Heart Of The Milky Way Galaxy- A Contemporary Art

Heart Of The Milky Way Galaxy- A Contemporary Art

An image that looks like a Trippy Eye of Sauron or Splatter of modern art is the actual detailed picture of our Milky Way Galaxy’s chaotic center, seen in the radio wavelength.

The image was taken by Meer-Kat Radio Telescope array in South Africa over the course of three years and 200 hours of observation.  It combines 20 different images into- ‘ONE MOSIAC’, with bright, star-dense galactic plane running through it horizontally.

The image has been described in the Astrophysical Journal paper published by Meer-Kat.

It captured radio waves from several astronomical treasures, which included Supernova’s, energetic region around the supermassive Black-hole at the galaxies center and Stellar nurseries.

One of the most intriguing features of the images are, the many Wispy-looking radio filaments that cut vertically through the image. Handful of these filaments were first spotted or seen in the 1980’s, which were created by accelerated electrons gyrating a magnetic field and creating a radio glow.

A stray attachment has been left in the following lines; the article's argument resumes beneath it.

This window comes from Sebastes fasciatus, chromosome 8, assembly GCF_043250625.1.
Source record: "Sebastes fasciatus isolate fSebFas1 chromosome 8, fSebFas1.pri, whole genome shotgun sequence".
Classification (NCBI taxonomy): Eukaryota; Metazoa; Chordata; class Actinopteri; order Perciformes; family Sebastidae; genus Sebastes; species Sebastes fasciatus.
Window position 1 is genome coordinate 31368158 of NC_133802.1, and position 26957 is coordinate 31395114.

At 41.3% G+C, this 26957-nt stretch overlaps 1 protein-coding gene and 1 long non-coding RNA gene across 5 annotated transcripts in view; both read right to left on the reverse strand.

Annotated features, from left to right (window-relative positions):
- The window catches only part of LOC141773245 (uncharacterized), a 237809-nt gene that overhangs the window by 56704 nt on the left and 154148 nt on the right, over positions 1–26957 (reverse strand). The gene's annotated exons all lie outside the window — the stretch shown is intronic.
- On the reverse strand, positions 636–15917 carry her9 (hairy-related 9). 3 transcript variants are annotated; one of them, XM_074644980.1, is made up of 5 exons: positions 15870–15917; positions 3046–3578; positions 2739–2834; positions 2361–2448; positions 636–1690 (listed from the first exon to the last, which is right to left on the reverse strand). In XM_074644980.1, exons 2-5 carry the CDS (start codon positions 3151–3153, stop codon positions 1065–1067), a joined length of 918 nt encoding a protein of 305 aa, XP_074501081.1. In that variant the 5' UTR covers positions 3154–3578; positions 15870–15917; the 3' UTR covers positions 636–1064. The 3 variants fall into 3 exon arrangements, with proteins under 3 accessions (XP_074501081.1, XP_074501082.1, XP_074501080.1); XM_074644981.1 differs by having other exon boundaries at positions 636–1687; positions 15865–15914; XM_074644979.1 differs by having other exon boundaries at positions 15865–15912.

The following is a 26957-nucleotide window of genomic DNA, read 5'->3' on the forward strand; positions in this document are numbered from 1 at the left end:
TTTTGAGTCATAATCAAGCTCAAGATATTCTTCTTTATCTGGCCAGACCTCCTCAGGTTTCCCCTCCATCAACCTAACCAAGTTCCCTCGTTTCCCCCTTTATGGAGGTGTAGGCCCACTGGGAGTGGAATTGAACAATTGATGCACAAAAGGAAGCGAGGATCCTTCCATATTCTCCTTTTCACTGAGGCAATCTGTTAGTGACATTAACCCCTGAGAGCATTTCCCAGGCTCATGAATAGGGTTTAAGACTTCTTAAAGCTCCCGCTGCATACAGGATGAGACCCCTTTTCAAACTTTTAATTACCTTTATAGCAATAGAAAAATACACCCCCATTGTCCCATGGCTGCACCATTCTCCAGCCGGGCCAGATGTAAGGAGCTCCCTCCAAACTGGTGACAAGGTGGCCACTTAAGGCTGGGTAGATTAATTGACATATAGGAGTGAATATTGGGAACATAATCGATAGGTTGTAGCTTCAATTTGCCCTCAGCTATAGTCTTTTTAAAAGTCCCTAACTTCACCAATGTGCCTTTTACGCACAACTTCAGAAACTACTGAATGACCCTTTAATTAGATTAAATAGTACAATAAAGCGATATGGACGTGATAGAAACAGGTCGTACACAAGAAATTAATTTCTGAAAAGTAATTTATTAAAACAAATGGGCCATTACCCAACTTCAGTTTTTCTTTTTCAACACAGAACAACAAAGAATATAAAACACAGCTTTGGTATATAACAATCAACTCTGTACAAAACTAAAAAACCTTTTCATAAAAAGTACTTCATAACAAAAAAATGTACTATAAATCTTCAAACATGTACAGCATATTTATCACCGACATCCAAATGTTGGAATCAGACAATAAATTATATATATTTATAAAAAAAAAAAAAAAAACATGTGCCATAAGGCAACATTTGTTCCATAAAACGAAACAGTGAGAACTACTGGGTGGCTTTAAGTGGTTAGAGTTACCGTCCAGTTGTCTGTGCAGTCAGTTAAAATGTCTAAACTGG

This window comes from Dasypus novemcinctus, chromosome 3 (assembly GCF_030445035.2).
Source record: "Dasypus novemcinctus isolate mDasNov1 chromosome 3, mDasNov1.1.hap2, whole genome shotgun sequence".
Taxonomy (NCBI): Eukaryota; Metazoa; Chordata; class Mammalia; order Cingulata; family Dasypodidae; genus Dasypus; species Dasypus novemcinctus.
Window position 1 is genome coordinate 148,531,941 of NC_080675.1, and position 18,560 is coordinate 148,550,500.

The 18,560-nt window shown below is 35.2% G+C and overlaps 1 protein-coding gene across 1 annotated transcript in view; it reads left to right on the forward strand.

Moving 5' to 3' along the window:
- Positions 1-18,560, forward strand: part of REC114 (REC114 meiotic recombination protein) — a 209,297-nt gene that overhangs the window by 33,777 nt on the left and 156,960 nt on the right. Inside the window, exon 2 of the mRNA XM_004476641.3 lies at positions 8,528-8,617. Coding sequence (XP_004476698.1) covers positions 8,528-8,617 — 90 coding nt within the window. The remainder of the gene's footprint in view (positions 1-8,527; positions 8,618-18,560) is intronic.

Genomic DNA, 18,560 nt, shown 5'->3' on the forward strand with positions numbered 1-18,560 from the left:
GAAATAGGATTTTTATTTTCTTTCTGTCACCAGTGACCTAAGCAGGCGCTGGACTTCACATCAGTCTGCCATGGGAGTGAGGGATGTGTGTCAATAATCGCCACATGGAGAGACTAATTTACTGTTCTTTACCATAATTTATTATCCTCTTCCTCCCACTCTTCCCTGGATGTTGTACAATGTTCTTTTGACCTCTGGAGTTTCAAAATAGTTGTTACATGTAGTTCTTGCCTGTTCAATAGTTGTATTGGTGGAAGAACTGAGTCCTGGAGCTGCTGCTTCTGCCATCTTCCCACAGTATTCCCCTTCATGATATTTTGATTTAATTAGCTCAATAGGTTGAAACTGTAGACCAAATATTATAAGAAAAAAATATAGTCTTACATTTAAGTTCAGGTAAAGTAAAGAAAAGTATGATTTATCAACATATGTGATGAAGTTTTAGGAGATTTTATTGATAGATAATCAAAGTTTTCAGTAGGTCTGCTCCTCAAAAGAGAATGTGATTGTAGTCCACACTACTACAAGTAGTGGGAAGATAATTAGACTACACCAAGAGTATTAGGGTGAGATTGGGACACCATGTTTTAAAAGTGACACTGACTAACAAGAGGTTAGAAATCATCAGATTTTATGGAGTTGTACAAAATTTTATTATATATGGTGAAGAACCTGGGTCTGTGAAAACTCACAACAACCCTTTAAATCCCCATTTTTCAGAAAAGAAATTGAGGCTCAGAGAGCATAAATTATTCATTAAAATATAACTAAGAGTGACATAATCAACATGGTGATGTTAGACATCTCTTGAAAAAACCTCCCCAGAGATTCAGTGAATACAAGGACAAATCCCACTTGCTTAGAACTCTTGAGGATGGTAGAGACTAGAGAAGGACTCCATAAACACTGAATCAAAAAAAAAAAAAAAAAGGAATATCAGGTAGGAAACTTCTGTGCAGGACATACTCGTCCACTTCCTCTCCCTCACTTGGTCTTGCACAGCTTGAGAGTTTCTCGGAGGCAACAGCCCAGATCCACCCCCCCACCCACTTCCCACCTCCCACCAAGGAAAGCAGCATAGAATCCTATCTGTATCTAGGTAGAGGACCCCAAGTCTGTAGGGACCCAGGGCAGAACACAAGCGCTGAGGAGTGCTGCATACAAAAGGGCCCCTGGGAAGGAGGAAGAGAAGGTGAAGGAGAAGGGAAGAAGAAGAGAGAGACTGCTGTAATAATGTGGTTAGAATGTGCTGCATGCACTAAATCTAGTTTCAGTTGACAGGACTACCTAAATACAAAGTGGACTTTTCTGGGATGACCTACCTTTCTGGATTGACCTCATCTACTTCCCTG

Earlier scientists knew of only few filaments, that they could only study one at a time, but now with Meer-Kat they have discovered and revealed hundreds of them.

The supermassive black gap Sagittarius A, sits on the heart of the Milky Way Approach and shines within the decrease heart of this close-up picture from the Meer-KAT radio telescope.

Mysterious skinny filaments are visible through the galaxy’s heart. The Meer-KAT telescope uses 64 antennae spread over almost five miles (8 km) to capture radio waves. Only radio waves can cut through the layers of cosmic dust between the Earth and our galaxy’s centre.

Meer-KAT is positioned to provide insight into the densely packed zone. The newly-released images are an impressive showcase for Meer-KAT’s power.

Though the images look like abstract contemporary artwork, they show “out-bursting stars, chaotic region and stellar nurseries around the 4 million solar mass supermassive black hole that rests in the centre of our Galaxy,” according to SARAO.

Dr Ian Heywood from the University of Oxford, and the lead author of the study says, “I’ve spent a lot of time looking at this image in the process of working on it and I never get tired.”

Unaffected by the large quantities of dust that obstruct the central galactic region, radio waves reveal a scene of striking complexity produced by the interplaying effects of, high density of cosmic rays, star formation and the foreboding supermassive black hole known as Sagittarius A*.

“I am in awe every single time I look at the images,” says Isabella Rammala, a graduate student at Rhodes University in South Africa.

It is just astonishing how many details Meer-KAT could capture.

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